Lillian and Bessie Porter moved to Tacoma where they lived until Lillian's death and Bessie then moved to Tumwater to be near her nephew, Bob Benson, and his family. Lillian and Bessie also had a home on Puget sound near Dash Point. The youngest daughter, Mima, never lived on the farm. She was taken at the time of the mothers death by her mother's brother, Bob Kerr, and raised in Seattle. The entire family did not get together again until after they were all grown.

Tom and Mima's wedding photo.

      Ted's father, Frank Porter, married Edna Buchanan in 1936 and they initially settled in Mt Vernon where Ted was born. They moved to Sedro Woolley in 1943, where they lived on East State Street until they passed away. Frank worked in the logging industry, including Puget Sound Pulp and Timber Co., and also had his own logging business. In the early years he worked for Seattle City Light during the construction of Diablo Dam, where he logged the path for the power lines. Edna was a member of the pioneer Buchanan family and spent her early years at Utopia where she went to grade school on the north bank of the Skagit River. Her family moved to Marblemount in about 1922 and eventually to Rockport, where Edna taught school in the late 1920s. There are still many residents of the upriver who were in her classes.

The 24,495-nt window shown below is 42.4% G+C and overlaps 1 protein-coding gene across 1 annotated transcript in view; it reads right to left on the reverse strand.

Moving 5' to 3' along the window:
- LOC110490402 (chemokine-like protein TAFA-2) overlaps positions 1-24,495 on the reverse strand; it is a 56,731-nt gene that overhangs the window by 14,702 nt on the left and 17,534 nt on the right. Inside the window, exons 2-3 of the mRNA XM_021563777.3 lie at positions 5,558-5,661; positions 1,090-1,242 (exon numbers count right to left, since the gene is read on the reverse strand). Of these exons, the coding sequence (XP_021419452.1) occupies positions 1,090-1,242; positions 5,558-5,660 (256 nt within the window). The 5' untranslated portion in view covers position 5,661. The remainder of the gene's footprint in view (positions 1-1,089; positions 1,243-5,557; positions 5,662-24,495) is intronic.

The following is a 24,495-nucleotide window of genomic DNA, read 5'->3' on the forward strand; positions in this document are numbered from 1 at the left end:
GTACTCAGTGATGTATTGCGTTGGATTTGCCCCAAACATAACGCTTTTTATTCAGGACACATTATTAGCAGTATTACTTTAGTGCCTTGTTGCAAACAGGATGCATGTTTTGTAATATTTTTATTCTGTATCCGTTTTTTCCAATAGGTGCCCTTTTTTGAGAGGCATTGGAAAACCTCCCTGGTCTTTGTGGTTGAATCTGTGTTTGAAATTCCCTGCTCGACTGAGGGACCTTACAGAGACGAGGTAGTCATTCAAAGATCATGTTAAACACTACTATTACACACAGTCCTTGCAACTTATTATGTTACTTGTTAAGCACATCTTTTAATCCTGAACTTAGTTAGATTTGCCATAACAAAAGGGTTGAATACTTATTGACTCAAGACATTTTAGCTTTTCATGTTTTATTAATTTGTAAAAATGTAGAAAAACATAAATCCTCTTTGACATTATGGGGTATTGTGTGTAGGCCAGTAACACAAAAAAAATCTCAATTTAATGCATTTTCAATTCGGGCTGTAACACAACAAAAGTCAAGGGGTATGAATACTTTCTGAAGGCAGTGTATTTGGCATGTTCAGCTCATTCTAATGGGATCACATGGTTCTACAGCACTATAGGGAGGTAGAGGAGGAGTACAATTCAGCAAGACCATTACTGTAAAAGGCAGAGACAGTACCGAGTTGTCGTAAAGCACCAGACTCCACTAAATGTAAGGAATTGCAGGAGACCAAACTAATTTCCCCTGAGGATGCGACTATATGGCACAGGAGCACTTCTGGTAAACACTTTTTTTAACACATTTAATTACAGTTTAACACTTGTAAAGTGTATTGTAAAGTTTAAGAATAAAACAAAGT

Tom and Mima had four grandchildren, three of whom are still living: Bernard, Bill's son; Robert Benson, Mima's son; and Ted.

More upriver information needed